Recording birds

Recording birds can be surprisingly challenging! Environments are full of noise, whether natural (like water and wind) or man-made (like traffic or electrical appliances), which also show up on our recordings. Lots of different equipment is available for different situations. Recordings in controlled conditions can make use of sensitive directional microphones. However, recordings outdoors require sturdy automatic recording units (ARUs), which can be left for long periods in all weather.

Analysing songs

Although we may be able to hear differences between the songs of different birds, it can be difficult to understand and explain how songs are different through listening alone.  We can visualise songs as a spectrogram, which allows us to analyse songs much more accurately.

Generally, we are interested in two main parts of song: spectrotemporal and structural features.

Spectrotemporal features include information about the timing of the song, for example its duration and the intervals between notes, and spectral details, such as minimum and maximum frequency.

Structural features relate to the notes themselves - their shape, how they are grouped together.

Once we have extracted these features for songs from multiple birds, we can compare them to see how similar their songs are.  If bird songs are more similar within than between populations, it is good evidence that dialects exist in the species.

Going further

Find out more about songbird conservation with Chester Zoo’s Sing for Songbirds (https://www.actforwildlife.org.uk/what-we-fight-for/conservation-challenges/our-campaigns/sing-for-songbirds) and EAZA’s Silent Forest (https://www.silentforest.eu) campaigns

The Macaulay Library (https://www.macaulaylibrary.org) is a great birdsong resource with recordings from thousands of species.

My links

Chester Zoo profile link:

https://www.chesterzoo.org/conservation-and-science/work-with-us/conservation-scholars/rebecca-lewis

DTP Profile:

https://www.liverpool.ac.uk/studentships-earth-atmosphere-ocean/our-students/2017-2018/rebeccalewis/

 

Selfish species: game theory and the ecosystem

Introduction

I am studying for a PhD in Statistical Physics and Complex Systems at The University of Manchester. My research studies a system of many interacting species where the population of one species can facilitate or hinder the growth of another species. This relationship is determined by a specific interaction coefficient between the species. The interaction coefficients for the relationship between every pair of species are drawn randomly from a two-dimensional Gaussian distribution, and we use the parameters of this distribution to predict how the ecosystem behaves. We can then simulate these interacting species using a computer programme to check our predictions.


In Depth…

I studied Mathematics and Physics for my undergraduate degree at The University of Manchester. I chose this degree because I enjoy understanding how the world works, and appreciate how bizarre and counter-intuitive our reality is. I had a fascination for quantum mechanics and relativity, higher dimensions, and sub-atomic particles. I really enjoyed learning about these concepts as well as being introduced to many other fascinating ideas. I enjoyed the lecture style of teaching but I also developed my ability for independent learning, I became really good at managing my own time, and absorbing information at my own pace from reading textbooks and lecture notes. The most useful skill I learned during my degree was how to computer programme, I learned how use Matlab, C++, and Python, and I learned how to write codes for simulations, data analysis, solving complicated equations, and optimization algorithms. I decided to do a PhD after my undergraduate degree because I really enjoy self-study and programming, and I am further developing these skills with new challenges every day.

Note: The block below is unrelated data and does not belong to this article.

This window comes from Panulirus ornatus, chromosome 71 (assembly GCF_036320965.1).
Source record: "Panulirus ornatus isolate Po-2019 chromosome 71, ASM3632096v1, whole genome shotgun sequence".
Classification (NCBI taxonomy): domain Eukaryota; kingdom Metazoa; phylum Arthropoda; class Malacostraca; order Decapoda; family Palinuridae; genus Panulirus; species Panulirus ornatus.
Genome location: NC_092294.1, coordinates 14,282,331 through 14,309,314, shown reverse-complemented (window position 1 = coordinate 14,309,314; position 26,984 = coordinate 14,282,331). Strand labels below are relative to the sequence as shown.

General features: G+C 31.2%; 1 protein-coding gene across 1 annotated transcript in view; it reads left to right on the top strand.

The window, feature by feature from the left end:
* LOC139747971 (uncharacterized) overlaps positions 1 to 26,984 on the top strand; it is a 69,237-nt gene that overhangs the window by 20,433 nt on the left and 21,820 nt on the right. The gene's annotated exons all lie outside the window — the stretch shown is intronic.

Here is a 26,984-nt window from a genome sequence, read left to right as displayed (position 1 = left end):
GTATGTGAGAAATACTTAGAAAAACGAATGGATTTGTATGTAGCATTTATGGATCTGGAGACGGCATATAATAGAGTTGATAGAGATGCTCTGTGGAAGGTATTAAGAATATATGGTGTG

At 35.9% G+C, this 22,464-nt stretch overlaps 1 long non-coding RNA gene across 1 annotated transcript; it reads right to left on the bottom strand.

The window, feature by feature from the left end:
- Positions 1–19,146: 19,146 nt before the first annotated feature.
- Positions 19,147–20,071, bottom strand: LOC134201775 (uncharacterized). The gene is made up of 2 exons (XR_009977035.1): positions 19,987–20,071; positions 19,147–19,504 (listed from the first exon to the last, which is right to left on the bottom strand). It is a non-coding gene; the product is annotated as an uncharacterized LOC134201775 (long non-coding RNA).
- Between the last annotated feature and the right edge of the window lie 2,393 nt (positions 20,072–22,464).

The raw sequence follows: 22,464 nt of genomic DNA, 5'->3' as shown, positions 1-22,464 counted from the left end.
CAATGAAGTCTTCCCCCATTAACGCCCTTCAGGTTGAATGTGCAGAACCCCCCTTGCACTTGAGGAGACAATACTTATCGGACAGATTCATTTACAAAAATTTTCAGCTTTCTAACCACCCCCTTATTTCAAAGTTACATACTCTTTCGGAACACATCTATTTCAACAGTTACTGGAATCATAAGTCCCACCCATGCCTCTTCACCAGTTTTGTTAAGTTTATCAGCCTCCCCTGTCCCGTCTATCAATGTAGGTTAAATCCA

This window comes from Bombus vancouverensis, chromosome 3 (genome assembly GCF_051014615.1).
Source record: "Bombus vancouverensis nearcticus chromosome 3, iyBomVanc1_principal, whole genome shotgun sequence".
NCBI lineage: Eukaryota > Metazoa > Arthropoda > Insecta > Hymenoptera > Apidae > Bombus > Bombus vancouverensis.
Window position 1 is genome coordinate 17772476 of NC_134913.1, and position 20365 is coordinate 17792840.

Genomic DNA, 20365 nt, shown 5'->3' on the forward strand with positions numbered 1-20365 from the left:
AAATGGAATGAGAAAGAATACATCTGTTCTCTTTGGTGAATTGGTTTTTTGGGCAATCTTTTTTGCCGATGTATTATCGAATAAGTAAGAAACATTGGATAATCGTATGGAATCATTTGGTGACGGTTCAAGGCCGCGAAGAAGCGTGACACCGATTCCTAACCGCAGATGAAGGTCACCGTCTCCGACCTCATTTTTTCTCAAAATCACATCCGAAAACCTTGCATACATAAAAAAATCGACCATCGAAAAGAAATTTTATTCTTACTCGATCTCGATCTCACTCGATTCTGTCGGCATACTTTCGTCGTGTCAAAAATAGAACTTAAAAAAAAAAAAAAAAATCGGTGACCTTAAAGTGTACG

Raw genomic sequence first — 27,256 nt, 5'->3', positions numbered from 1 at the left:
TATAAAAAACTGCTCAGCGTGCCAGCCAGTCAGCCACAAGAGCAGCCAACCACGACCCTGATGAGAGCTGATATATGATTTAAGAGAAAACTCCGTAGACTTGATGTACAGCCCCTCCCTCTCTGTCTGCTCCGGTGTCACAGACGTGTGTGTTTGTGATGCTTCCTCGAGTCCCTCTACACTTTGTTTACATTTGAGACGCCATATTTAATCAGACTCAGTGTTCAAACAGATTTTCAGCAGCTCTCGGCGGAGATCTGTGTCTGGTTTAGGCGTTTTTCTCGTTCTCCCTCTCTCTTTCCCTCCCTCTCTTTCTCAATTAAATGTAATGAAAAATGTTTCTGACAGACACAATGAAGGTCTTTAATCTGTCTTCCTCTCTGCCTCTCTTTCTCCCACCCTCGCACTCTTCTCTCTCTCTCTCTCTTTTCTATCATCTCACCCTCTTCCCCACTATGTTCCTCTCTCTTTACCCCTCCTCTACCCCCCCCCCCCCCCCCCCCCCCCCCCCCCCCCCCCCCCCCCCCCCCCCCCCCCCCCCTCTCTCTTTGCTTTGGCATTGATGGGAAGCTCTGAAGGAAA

I became interested in population dynamics after reading "The Selfish Gene" by Richard Dawkins, where he described behavioural evolution using ideas from Game Theory. He described how an animal’s behaviour, and the behaviours of the other animals it interacts with, would determine how successful the animal would be at surviving and passing on it genes. These successful behavioural strategies would dictate how the behaviour of the population as a whole would change over time, and evolve to an Evolutionary Stable Strategy which could be understood as stable Nash equilibria. During my degree I took the opportunity to study Game Theory further by writing my second year vacation essay on the topic. I researched many areas of Game Theory and went through a short online course. I discovered how it can be applied to statistical physics, in the Ising model for ferromagnets, and really enjoyed learning about how ideas from quantum mechanics could produce Quantum Game Theory, where a player could play multiple strategies at the same time. In my fourth year I undertook a project with my current PhD supervisor on a population of individuals who had the choice of two behavioural strategies to interact with. The population evolved by the number of individuals playing the more successful strategy increasing, but this model also considered the effect of time delay, such as a gestation period in nature. I really enjoyed my project with my supervisor and through this I continued onto a PhD with him.

Going Further…

Here is a link to my supervisor’s webpage, if you are interested in my research you could look at his publications:

https://www.theory.physics.manchester.ac.uk/~galla/

Here are links to the undergraduate Mathematics and Physics courses webpages:

http://www.maths.manchester.ac.uk/

https://www.physics.manchester.ac.uk/

If you are interested in game theory, here is a brief course:

https://www.youtube.com/watch?v=iZKErrvVMaY&list=PL76B0EB6DDFC42D02

If you are interested in “The Selfish Gene” here is a brief summary of the book, chapter 12 discusses game theory:

http://old.unipr.it/arpa/defi/econlaw/SELFISH%20GENE.pdf

and the full text can be downloaded here:

https://www.zuj.edu.jo/download/the-selfish-gene-r-dawkins-1976-ww-pdf/